The Valiant burned for more than three days due to the 8,000+ gallons of diesel fuel on board. Avalon's fire department tried to put the fire out from the Hotel St. Catherine pier, but the yacht was too far from shore. Twice the harbormaster tried to tow the burning vessel out to deeper water. On the second attempt it took on too much water and sank stern first to its current resting place in the waters of Descanso Bay.
The wreck is now a favorite site for visiting divers. It is easy to locate using the outer moorings in Descanso Bay. Saturday morning Bud and I had an easy surface swim to the moorings thanks to a slight current. From the mooring can we dropped down along the chain and swam to the stern in about 80 feet of water. We were guided by a bright yellow goody bag that a lobster hunter had lost next to the wreck a few days before. My goal was to videotape the wreck itself to gather new footage of the wreck to add to video I shot a year ago. Visibility was decent so this was fairly easy. For the first time in ages I spent a dive videotaping something other than biological organisms since I want to put together a video on the wrecks in Avalon waters for my Catalina Cable TV show this winter.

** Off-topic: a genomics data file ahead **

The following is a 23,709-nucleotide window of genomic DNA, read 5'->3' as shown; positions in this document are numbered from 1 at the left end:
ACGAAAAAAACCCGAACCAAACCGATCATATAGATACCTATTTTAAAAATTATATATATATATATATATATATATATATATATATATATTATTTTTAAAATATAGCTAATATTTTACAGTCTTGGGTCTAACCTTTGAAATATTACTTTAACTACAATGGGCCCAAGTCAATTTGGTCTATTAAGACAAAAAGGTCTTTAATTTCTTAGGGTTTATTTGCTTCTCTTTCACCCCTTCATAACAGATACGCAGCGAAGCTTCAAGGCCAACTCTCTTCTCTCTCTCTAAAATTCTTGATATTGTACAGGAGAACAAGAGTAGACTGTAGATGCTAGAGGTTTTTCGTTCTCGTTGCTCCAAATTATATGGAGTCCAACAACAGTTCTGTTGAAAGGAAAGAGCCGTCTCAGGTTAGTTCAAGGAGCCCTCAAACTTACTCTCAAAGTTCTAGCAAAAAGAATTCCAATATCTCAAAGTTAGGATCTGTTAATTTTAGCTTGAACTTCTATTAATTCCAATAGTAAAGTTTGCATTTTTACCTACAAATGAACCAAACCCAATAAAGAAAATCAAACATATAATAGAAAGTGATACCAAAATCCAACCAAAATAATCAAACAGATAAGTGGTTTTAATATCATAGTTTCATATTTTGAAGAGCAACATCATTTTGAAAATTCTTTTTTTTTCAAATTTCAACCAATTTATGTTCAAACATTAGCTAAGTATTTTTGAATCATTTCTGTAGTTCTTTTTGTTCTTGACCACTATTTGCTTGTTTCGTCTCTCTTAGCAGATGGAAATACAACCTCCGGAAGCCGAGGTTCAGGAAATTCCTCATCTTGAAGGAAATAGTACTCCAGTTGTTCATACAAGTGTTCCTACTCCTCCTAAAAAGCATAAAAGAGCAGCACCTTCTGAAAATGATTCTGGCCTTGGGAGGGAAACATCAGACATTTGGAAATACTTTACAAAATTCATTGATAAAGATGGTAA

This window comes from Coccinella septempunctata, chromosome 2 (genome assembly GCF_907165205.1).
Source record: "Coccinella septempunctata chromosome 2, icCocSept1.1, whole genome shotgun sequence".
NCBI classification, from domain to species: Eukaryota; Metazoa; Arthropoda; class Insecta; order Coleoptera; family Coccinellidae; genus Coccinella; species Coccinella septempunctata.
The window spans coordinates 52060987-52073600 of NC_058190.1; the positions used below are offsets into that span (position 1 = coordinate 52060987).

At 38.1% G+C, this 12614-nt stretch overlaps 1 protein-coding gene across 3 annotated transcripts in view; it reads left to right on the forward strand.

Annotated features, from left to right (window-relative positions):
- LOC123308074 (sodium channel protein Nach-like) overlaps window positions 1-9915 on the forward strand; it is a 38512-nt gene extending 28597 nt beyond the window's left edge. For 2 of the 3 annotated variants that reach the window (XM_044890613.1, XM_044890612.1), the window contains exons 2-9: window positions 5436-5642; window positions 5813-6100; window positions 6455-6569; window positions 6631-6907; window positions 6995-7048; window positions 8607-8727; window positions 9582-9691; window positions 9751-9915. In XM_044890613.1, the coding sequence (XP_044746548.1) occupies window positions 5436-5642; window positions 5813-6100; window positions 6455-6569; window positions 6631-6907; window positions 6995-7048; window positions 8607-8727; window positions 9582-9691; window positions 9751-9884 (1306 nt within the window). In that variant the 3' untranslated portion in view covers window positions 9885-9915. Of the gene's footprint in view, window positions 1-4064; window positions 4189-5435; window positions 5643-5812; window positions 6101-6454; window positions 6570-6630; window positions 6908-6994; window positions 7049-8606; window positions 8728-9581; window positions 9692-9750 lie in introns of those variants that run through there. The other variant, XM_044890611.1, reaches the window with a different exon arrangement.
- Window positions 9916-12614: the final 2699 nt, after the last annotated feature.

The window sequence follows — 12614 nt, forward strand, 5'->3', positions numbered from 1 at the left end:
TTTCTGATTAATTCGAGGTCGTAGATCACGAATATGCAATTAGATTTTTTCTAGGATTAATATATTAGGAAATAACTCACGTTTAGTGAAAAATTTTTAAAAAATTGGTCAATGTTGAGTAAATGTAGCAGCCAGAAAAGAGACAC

After checking out the stern we worked our way along the yacht's hull towards the bow. I noted the beautiful gorgonians and the deeper water kelps growing on deck. Bud and I looked into some of the holes in the hull near the bottom and found groups of lobster, as expected. Having stopped "hunting" in 1975, I took only video. There were large numbers of schooling blacksmith around the wreck, feeding on plankton and other matter in the water. At least two of their garibaldi relatives were patrolling the wreck. On this dive I did notice that there were a lot of solitary cup corals on the hull as well.